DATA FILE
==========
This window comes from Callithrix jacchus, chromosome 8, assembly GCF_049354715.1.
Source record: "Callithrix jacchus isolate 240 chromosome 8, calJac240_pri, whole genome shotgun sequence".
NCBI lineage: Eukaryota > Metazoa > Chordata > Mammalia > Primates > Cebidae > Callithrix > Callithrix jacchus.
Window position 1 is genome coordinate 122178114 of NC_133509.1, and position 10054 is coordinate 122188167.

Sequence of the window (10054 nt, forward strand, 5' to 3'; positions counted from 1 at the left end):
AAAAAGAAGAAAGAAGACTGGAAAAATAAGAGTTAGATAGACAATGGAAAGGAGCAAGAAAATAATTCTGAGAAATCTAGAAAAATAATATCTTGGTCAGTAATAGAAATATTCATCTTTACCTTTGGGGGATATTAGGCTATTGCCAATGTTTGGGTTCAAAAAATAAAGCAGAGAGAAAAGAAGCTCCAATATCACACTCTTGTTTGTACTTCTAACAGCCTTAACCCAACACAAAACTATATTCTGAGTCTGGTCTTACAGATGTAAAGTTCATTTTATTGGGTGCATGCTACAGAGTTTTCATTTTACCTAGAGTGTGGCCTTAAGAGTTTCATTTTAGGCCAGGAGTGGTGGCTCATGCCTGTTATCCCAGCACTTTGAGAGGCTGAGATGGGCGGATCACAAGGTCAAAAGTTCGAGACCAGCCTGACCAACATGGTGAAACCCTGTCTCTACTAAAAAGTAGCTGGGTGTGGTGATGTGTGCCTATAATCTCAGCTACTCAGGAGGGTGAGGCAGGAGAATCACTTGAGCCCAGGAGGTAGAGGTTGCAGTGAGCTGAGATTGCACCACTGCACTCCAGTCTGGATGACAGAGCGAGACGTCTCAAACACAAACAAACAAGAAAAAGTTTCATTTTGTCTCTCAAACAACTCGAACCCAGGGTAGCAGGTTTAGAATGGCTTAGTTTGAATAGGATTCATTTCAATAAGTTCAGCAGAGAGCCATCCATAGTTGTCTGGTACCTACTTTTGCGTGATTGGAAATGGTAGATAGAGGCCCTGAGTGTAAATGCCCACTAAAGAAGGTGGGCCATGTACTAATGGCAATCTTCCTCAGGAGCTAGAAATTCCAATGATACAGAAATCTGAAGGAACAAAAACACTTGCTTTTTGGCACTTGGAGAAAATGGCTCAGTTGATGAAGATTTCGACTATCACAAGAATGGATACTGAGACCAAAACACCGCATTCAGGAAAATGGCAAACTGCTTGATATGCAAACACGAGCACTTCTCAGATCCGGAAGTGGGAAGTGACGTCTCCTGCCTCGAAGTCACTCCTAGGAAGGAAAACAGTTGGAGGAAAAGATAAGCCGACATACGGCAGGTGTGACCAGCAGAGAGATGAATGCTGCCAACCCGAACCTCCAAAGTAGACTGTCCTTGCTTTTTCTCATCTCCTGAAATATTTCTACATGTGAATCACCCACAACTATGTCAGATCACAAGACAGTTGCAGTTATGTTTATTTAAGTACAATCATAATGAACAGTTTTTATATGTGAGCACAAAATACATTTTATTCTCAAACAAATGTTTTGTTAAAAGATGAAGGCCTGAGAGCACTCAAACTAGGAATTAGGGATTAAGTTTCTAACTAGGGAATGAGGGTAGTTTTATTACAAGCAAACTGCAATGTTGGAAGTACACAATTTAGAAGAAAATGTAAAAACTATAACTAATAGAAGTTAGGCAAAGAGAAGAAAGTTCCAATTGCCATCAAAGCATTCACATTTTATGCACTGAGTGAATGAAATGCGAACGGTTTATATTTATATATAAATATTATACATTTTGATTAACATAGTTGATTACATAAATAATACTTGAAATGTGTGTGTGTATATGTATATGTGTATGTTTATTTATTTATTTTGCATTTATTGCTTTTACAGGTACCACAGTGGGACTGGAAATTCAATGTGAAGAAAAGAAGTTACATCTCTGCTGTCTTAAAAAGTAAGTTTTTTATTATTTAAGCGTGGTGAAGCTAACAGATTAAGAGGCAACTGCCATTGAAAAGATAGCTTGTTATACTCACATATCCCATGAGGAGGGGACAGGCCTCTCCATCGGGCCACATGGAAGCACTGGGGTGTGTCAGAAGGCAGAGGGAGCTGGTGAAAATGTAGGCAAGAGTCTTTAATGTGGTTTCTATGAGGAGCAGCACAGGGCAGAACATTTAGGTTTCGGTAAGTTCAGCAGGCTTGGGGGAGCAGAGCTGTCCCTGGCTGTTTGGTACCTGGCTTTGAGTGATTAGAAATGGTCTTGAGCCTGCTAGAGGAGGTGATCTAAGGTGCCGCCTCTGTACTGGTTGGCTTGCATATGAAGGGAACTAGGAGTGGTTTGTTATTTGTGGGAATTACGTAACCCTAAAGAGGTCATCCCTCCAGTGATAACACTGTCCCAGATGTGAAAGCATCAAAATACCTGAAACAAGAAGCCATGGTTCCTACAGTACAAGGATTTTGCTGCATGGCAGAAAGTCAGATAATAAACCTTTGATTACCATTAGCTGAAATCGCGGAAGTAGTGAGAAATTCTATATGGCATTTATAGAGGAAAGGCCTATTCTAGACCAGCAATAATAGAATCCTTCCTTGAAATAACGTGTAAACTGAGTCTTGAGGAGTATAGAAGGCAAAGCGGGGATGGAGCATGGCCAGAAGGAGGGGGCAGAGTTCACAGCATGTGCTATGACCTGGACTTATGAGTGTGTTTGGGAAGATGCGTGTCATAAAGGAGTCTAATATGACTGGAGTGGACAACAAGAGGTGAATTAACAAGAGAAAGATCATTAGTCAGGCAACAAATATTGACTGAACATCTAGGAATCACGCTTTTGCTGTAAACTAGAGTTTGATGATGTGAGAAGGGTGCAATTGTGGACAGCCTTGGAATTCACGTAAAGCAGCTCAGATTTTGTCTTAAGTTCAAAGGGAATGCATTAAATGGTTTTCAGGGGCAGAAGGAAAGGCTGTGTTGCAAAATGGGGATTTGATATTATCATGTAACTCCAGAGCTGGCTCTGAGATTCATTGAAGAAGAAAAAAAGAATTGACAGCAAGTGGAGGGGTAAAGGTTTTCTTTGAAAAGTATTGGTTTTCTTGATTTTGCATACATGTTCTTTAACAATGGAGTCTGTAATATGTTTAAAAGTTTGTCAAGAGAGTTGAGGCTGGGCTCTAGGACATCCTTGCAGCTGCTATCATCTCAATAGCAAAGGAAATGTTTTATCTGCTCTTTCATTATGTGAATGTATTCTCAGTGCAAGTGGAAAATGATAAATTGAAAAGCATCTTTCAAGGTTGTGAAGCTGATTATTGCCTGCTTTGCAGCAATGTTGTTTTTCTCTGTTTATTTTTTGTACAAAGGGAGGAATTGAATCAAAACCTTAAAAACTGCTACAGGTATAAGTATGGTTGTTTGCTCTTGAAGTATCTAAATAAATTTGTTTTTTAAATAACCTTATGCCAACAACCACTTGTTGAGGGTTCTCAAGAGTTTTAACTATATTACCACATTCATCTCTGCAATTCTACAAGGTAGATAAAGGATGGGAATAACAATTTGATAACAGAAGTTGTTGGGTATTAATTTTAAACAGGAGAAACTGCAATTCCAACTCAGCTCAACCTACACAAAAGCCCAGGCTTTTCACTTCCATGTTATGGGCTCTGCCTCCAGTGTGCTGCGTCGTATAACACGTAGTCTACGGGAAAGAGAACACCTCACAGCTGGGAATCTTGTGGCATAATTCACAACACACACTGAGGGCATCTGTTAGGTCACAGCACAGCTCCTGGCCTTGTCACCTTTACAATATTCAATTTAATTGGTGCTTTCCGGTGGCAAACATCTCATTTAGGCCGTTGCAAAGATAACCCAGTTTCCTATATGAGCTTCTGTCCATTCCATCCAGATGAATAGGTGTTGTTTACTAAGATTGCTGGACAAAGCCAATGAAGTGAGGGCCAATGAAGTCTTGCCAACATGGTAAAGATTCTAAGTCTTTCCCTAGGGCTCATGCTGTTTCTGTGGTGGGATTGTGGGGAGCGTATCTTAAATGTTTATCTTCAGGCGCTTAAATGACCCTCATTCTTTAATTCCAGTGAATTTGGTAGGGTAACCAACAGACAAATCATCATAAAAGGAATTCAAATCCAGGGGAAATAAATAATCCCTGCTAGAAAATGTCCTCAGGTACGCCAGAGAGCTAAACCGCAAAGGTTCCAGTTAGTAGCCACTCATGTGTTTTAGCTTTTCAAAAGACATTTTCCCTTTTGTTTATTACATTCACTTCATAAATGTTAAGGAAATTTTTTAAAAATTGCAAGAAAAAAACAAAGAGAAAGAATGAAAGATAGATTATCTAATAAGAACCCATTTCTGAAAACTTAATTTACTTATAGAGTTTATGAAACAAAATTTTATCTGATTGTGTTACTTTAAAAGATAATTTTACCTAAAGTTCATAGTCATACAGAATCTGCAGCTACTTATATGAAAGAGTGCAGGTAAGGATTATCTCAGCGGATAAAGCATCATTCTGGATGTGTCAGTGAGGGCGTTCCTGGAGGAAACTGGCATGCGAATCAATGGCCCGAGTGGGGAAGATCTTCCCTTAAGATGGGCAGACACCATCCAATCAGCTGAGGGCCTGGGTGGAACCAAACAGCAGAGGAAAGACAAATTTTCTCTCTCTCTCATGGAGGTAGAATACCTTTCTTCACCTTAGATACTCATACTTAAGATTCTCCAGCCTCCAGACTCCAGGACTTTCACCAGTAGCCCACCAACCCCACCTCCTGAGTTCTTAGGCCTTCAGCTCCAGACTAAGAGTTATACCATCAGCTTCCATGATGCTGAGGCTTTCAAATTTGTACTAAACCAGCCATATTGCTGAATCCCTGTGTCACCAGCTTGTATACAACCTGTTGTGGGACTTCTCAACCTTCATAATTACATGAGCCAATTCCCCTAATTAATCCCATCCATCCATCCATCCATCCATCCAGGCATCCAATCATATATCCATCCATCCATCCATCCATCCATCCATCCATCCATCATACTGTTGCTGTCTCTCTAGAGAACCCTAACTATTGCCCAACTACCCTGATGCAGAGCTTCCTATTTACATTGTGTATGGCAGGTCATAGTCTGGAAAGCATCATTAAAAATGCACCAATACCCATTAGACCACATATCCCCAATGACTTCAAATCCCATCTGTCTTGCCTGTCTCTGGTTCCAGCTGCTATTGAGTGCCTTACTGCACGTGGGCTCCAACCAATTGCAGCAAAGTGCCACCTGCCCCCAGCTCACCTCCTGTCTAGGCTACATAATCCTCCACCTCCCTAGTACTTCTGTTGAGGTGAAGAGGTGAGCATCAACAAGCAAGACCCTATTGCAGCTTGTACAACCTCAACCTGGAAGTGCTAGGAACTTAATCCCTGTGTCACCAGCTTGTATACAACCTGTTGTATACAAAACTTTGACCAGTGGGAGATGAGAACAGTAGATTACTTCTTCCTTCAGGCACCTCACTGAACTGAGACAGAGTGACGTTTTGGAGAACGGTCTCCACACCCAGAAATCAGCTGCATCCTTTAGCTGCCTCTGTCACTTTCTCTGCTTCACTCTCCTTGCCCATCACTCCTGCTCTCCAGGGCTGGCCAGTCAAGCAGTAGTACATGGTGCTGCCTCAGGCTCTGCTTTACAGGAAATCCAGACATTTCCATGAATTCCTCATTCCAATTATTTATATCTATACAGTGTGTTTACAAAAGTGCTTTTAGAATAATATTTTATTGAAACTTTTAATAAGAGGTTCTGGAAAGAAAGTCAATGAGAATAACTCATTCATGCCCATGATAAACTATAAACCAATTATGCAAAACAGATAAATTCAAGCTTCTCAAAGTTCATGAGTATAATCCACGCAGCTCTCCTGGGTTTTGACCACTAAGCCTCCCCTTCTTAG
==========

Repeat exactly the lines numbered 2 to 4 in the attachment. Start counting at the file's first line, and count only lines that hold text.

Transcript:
Source record: "Callithrix jacchus isolate 240 chromosome 8, calJac240_pri, whole genome shotgun sequence".
NCBI lineage: Eukaryota > Metazoa > Chordata > Mammalia > Primates > Cebidae > Callithrix > Callithrix jacchus.
Window position 1 is genome coordinate 122178114 of NC_133509.1, and position 10054 is coordinate 122188167.